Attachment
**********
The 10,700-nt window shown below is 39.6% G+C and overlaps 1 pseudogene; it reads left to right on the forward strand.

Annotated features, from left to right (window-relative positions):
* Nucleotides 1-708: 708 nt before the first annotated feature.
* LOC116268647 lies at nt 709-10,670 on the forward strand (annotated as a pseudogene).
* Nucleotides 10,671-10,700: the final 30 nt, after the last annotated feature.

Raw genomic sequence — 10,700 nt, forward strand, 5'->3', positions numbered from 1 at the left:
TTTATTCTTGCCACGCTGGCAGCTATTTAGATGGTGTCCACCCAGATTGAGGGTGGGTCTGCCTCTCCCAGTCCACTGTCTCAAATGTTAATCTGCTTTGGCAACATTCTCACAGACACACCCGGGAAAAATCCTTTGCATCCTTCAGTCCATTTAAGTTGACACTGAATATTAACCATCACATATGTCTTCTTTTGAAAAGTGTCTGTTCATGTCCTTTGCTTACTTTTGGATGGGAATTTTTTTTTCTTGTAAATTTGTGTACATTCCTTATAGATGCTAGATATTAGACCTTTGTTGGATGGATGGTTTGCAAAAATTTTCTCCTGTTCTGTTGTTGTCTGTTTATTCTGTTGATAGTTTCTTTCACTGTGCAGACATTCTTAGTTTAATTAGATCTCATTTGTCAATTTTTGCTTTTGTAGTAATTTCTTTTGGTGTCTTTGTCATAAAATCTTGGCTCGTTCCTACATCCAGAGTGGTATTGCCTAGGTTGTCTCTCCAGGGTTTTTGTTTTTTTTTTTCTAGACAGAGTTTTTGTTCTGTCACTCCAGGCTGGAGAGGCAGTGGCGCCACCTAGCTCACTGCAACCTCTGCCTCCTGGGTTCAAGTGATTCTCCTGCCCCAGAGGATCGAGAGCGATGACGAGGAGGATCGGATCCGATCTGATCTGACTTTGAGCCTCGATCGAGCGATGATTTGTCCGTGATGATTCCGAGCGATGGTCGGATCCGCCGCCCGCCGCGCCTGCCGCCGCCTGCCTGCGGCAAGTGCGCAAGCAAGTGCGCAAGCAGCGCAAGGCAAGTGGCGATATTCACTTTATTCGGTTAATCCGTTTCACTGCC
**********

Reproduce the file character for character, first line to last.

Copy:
The 10,700-nt window shown below is 39.6% G+C and overlaps 1 pseudogene; it reads left to right on the forward strand.

Annotated features, from left to right (window-relative positions):
* Nucleotides 1-708: 708 nt before the first annotated feature.
* LOC116268647 lies at nt 709-10,670 on the forward strand (annotated as a pseudogene).
* Nucleotides 10,671-10,700: the final 30 nt, after the last annotated feature.

Raw genomic sequence — 10,700 nt, forward strand, 5'->3', positions numbered from 1 at the left:
TTTATTCTTGCCACGCTGGCAGCTATTTAGATGGTGTCCACCCAGATTGAGGGTGGGTCTGCCTCTCCCAGTCCACTGTCTCAAATGTTAATCTGCTTTGGCAACATTCTCACAGACACACCCGGGAAAAATCCTTTGCATCCTTCAGTCCATTTAAGTTGACACTGAATATTAACCATCACATATGTCTTCTTTTGAAAAGTGTCTGTTCATGTCCTTTGCTTACTTTTGGATGGGAATTTTTTTTTCTTGTAAATTTGTGTACATTCCTTATAGATGCTAGATATTAGACCTTTGTTGGATGGATGGTTTGCAAAAATTTTCTCCTGTTCTGTTGTTGTCTGTTTATTCTGTTGATAGTTTCTTTCACTGTGCAGACATTCTTAGTTTAATTAGATCTCATTTGTCAATTTTTGCTTTTGTAGTAATTTCTTTTGGTGTCTTTGTCATAAAATCTTGGCTCGTTCCTACATCCAGAGTGGTATTGCCTAGGTTGTCTCTCCAGGGTTTTTGTTTTTTTTTTTCTAGACAGAGTTTTTGTTCTGTCACTCCAGGCTGGAGAGGCAGTGGCGCCACCTAGCTCACTGCAACCTCTGCCTCCTGGGTTCAAGTGATTCTCCTGCCCCAGAGGATCGAGAGCGATGACGAGGAGGATCGGATCCGATCTGATCTGACTTTGAGCCTCGATCGAGCGATGATTTGTCCGTGATGATTCCGAGCGATGGTCGGATCCGCCGCCCGCCGCGCCTGCCGCCGCCTGCCTGCGGCAAGTGCGCAAGCAAGTGCGCAAGCAGCGCAAGGCAAGTGGCGATATTCACTTTATTCGGTTAATCCGTTTCACTGCC